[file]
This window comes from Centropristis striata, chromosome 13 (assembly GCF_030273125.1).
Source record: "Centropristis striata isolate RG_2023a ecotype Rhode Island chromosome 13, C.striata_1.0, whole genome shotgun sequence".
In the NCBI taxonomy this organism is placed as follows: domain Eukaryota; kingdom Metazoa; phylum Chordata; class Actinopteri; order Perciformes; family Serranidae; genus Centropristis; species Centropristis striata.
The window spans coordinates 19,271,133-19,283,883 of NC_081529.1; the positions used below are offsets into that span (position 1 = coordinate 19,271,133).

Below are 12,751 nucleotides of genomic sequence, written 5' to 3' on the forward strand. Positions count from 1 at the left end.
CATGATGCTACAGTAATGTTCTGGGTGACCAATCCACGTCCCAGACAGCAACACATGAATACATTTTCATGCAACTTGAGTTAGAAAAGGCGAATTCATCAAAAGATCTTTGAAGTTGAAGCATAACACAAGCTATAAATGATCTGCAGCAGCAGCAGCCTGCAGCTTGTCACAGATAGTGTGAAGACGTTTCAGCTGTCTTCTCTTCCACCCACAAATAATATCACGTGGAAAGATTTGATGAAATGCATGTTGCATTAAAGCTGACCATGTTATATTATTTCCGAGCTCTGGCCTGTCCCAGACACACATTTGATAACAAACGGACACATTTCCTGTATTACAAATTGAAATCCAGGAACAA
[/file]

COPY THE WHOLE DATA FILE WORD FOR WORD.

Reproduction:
This window comes from Centropristis striata, chromosome 13 (assembly GCF_030273125.1).
Source record: "Centropristis striata isolate RG_2023a ecotype Rhode Island chromosome 13, C.striata_1.0, whole genome shotgun sequence".
In the NCBI taxonomy this organism is placed as follows: domain Eukaryota; kingdom Metazoa; phylum Chordata; class Actinopteri; order Perciformes; family Serranidae; genus Centropristis; species Centropristis striata.
The window spans coordinates 19,271,133-19,283,883 of NC_081529.1; the positions used below are offsets into that span (position 1 = coordinate 19,271,133).

Below are 12,751 nucleotides of genomic sequence, written 5' to 3' on the forward strand. Positions count from 1 at the left end.
CATGATGCTACAGTAATGTTCTGGGTGACCAATCCACGTCCCAGACAGCAACACATGAATACATTTTCATGCAACTTGAGTTAGAAAAGGCGAATTCATCAAAAGATCTTTGAAGTTGAAGCATAACACAAGCTATAAATGATCTGCAGCAGCAGCAGCCTGCAGCTTGTCACAGATAGTGTGAAGACGTTTCAGCTGTCTTCTCTTCCACCCACAAATAATATCACGTGGAAAGATTTGATGAAATGCATGTTGCATTAAAGCTGACCATGTTATATTATTTCCGAGCTCTGGCCTGTCCCAGACACACATTTGATAACAAACGGACACATTTCCTGTATTACAAATTGAAATCCAGGAACAA